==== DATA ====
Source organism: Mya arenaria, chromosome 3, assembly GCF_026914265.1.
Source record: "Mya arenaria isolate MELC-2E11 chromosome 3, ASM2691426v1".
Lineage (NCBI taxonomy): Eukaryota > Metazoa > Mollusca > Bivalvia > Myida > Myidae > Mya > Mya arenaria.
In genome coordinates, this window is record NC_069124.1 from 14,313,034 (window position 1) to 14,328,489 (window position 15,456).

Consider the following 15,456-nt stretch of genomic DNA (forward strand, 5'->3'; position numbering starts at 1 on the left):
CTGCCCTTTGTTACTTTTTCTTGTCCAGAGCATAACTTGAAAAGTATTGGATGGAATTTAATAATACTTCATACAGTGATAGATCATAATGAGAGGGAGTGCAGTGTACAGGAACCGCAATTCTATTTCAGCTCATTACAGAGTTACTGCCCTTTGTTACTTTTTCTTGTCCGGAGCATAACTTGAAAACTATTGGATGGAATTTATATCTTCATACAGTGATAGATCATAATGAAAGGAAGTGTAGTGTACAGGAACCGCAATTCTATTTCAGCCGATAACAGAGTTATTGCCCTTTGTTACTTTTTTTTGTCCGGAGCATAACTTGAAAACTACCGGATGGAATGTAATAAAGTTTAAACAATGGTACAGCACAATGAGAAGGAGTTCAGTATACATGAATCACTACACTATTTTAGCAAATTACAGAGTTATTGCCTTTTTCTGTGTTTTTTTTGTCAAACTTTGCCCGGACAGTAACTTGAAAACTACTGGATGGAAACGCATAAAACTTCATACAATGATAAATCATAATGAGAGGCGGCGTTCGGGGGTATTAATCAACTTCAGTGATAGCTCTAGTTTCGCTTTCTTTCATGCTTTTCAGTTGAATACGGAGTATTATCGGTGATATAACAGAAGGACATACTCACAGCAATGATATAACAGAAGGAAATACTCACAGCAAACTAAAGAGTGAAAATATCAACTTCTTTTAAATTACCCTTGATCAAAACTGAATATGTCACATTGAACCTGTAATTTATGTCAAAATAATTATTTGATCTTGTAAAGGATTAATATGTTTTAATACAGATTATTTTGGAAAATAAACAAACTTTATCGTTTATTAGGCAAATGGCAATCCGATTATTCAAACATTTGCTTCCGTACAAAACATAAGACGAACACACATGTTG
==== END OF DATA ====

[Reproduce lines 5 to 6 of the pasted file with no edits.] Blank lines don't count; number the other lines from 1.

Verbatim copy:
Consider the following 15,456-nt stretch of genomic DNA (forward strand, 5'->3'; position numbering starts at 1 on the left):
CTGCCCTTTGTTACTTTTTCTTGTCCAGAGCATAACTTGAAAAGTATTGGATGGAATTTAATAATACTTCATACAGTGATAGATCATAATGAGAGGGAGTGCAGTGTACAGGAACCGCAATTCTATTTCAGCTCATTACAGAGTTACTGCCCTTTGTTACTTTTTCTTGTCCGGAGCATAACTTGAAAACTATTGGATGGAATTTATATCTTCATACAGTGATAGATCATAATGAAAGGAAGTGTAGTGTACAGGAACCGCAATTCTATTTCAGCCGATAACAGAGTTATTGCCCTTTGTTACTTTTTTTTGTCCGGAGCATAACTTGAAAACTACCGGATGGAATGTAATAAAGTTTAAACAATGGTACAGCACAATGAGAAGGAGTTCAGTATACATGAATCACTACACTATTTTAGCAAATTACAGAGTTATTGCCTTTTTCTGTGTTTTTTTTGTCAAACTTTGCCCGGACAGTAACTTGAAAACTACTGGATGGAAACGCATAAAACTTCATACAATGATAAATCATAATGAGAGGCGGCGTTCGGGGGTATTAATCAACTTCAGTGATAGCTCTAGTTTCGCTTTCTTTCATGCTTTTCAGTTGAATACGGAGTATTATCGGTGATATAACAGAAGGACATACTCACAGCAATGATATAACAGAAGGAAATACTCACAGCAAACTAAAGAGTGAAAATATCAACTTCTTTTAAATTACCCTTGATCAAAACTGAATATGTCACATTGAACCTGTAATTTATGTCAAAATAATTATTTGATCTTGTAAAGGATTAATATGTTTTAATACAGATTATTTTGGAAAATAAACAAACTTTATCGTTTATTAGGCAAATGGCAATCCGATTATTCAAACATTTGCTTCCGTACAAAACATAAGACGAACACACATGTTG